Pink Martini


There’s nothing better than feeling a bit flash. Tonight I’m at The Bridgewater Hall with the missus for a bit of ‘culture.’ As we soon find out we’re only 10 rows from the front of stage, I’m feeling flash – like a slightly under-dressed (though still smart) Patrick Bateman.

Earlier that night as we arrived at The Bridgewater Hall, my girlfriend was still out of the loop as to why we were visiting this magnificent concert hall. Sauntering over to the Box Office, I nonchalantly flashed her a peak at the tickets and her face lit up. I was feeling flash – like a more appropriately dressed Peter Stringfellow.

We’re here to see Pink Martini, a group I’ve been into since the mid 2000’s – around the time of the release of their third record Hey Eugene! Self-described as a “Little Orchestra”, Pink Martini transcend multiple genres of music and have been wowing audiences for the past 20 years. In the days leading up to the gig, I couldn’t think of a better venue to house them.

Opening up the show is The Von Trapps, actual descendants of the Trapp Family Singers – the famous family immortalised in the 1965 film The Sound of Music. The band consists of the four great grandchildren of the famous family (Sofi, Melanie, Amanda and August.) They’ve recently collaborated with Pink Martini on new record Dream A Little Dream and it’s the title track from this record that they start on. The intro to the song is possibly my favourite piece of music, with the pianist starting on a section from the beautiful ‘Clair De Lune’ by French composer Claude Debussy. A number of covers are played alongside their own material, and it’s easy to see why The Von Trapps have been taken under the wing of Pink Martini.

After a brief break in proceedings (and an ill-advised trip to go out in the rain to get some cash), it’s back in the hall for Pink Martini. Arriving on stage to rapturous applause, we’re soon told the story of the band – How it all began, twenty years ago in Portland, Oregon. Pianist Thomas Lauderdale and vocalist China Forbes have great chemistry on stage and it’s clear their friendship is one that’s kept strong throughout their long haul in the band. They begin on one of their well-known hits, ‘Sympathique,’ starting on a great story of how it came about, it’s popularity and the subsequent legal action that was taken against them after they discovered the poem it took from was not in the public domain. “After they sued us, they asked for our autographs!” they joke.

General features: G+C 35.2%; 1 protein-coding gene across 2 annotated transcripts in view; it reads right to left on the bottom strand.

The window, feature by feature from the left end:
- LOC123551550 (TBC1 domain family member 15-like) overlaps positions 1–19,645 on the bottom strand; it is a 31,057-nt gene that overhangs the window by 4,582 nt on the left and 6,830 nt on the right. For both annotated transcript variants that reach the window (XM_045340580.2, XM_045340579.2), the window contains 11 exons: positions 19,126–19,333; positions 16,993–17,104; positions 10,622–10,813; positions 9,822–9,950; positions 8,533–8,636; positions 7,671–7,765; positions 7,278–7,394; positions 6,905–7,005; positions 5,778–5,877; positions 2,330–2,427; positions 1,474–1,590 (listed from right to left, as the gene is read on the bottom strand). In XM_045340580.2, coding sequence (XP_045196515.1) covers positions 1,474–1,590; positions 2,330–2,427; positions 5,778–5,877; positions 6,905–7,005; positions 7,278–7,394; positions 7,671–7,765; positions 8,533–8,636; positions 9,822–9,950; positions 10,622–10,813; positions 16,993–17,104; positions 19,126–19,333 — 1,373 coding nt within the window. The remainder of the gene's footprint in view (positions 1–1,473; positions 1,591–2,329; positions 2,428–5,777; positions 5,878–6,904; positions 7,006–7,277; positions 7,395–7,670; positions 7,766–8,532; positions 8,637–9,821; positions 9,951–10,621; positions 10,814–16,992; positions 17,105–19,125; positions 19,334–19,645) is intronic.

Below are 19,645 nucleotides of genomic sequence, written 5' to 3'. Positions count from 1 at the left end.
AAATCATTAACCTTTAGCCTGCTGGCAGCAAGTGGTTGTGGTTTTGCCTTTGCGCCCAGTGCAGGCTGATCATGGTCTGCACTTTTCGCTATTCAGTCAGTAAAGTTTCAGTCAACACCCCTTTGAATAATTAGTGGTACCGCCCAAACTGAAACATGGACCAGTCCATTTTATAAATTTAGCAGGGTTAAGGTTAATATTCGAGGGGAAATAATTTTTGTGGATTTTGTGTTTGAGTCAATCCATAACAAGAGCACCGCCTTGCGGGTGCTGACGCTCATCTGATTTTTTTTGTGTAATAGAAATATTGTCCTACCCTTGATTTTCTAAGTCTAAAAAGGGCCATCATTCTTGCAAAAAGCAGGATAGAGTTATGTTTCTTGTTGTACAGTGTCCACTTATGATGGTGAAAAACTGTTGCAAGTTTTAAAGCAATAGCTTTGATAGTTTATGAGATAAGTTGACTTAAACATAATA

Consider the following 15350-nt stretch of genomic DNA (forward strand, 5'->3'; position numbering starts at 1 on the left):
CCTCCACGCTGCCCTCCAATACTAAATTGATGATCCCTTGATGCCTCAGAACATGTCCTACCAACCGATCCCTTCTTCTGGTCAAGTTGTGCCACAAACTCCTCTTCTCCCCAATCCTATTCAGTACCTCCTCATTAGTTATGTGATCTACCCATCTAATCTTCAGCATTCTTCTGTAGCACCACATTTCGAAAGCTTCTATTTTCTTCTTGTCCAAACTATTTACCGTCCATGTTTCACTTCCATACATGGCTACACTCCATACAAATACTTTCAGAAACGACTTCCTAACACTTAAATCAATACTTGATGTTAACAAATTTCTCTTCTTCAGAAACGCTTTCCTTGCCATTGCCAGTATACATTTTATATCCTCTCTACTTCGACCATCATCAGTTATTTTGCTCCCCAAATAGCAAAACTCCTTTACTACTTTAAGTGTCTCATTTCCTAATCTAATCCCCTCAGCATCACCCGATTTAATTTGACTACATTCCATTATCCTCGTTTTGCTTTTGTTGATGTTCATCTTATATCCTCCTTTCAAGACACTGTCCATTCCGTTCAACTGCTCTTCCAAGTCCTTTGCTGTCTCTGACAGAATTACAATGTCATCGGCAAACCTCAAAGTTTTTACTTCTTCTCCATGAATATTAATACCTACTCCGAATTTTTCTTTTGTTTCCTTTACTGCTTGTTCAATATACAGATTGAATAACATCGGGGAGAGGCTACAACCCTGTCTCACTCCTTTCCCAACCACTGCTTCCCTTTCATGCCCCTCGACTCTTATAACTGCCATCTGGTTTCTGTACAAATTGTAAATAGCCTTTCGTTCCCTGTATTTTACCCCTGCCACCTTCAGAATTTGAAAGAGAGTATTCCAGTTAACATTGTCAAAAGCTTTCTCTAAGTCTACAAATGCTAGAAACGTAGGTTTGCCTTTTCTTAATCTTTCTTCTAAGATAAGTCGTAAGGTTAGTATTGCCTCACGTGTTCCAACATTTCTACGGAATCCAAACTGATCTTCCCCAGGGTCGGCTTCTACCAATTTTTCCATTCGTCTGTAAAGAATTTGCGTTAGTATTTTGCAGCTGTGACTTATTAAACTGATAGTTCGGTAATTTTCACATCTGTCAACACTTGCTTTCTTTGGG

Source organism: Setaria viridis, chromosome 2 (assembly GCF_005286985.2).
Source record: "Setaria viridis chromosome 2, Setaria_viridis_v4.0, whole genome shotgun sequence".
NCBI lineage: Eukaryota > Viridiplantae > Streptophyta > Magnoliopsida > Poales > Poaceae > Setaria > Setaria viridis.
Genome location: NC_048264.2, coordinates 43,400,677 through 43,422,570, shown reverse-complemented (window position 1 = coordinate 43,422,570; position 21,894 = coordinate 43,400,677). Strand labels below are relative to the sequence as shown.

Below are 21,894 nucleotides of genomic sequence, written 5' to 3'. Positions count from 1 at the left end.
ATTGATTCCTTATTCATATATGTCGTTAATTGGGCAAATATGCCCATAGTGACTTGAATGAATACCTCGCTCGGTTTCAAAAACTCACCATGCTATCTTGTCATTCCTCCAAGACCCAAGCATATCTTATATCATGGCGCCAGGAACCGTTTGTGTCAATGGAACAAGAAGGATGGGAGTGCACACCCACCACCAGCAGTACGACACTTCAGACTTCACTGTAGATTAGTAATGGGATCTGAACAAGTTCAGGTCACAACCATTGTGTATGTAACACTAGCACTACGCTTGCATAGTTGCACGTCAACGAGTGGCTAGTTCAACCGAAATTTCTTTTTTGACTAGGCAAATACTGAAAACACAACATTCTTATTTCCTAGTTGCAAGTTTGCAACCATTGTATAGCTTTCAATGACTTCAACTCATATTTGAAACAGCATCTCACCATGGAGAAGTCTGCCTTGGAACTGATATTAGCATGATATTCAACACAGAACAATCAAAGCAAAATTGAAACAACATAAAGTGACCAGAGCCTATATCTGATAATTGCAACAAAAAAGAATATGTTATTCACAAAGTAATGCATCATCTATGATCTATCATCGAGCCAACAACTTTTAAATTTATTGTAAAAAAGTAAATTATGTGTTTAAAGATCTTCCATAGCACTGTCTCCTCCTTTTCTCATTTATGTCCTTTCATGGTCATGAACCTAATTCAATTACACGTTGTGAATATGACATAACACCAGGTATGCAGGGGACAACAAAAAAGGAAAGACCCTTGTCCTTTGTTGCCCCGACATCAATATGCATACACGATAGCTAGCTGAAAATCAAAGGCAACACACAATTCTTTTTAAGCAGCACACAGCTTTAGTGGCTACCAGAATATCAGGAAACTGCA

Each tune includes a brief introduction, with one of my favourites coming from vocalist and percussionist Timothy Nishimoto, who delights the Bridgewater Hall with a tale from his childhood and an elderly relative who didn’t have much of a grasp on the English language. This led neatly into the fantastic ‘Zundoko-Bushi’ taken from their latest record Get Happy, a song that sounds like it could be the theme tune to a Japanese detective show. Not to be outdone by the charismatic (and rather sexy) China, Timothy sings a few great songs throughout the night with some hilariously soulful dancing.

The great thing about Pink Martini is where they can take you as a band. Throughout the show, you’re transported across various decades on a global tour through their vast repertoire of songs. Much like how your imagination can plant you right in the action when reading a book, these songs can take you to a different time and place. A great example of this is in ‘U Plavu Zoru’, which features an absolutely thrilling introduction between violinist Nicholas Crosa and Thomas Lauderdale on piano.

Other highlights from the night include an up tempo version of Fernando’ (which held high appeal for me, as a semi-closeted Abba fan) in which the audience are invited on stage to dance around the band, as well as a beautiful rendition of ‘Over the Valley,’ taken from their fourth record Splendor in the Grass which China dedicates to her son.

Having taken to the stage one or two times throughout the night, The Von Trapps join the band again for the encore, as they bounce along into a rendition of the famous Sound of Music favourite ‘The Lonely Goatherd’ before finishing on a sterling, crowd pleasing performance of ‘Brazil’ that has everyone on their feet. A welcome encore and a fully deserved standing ovation follow.

It’s really no surprise to see why Pink Martini have been travelling the globe doing what they do for the past twenty years. Vinyl was purchased afterward and even signed by the band (!) for the missus to top off a wonderful evening. Now to book those flights to Portland, Oregon…

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Andy Hughes

Hi, I'm Andy.I'm the man behind Birthday Cake for Breakfast, a site featuring music news, reviews and interviews.Big believer in Birthday Cake, Pizza, math rock and beer (preferably all in one sitting.) I spend my mornings daydreaming about gigs and my evenings going to gigs. Lunch times are spent walking about town listening to Tom Waits.'Id rather have a bottle in front of me, than a frontal lobotomy'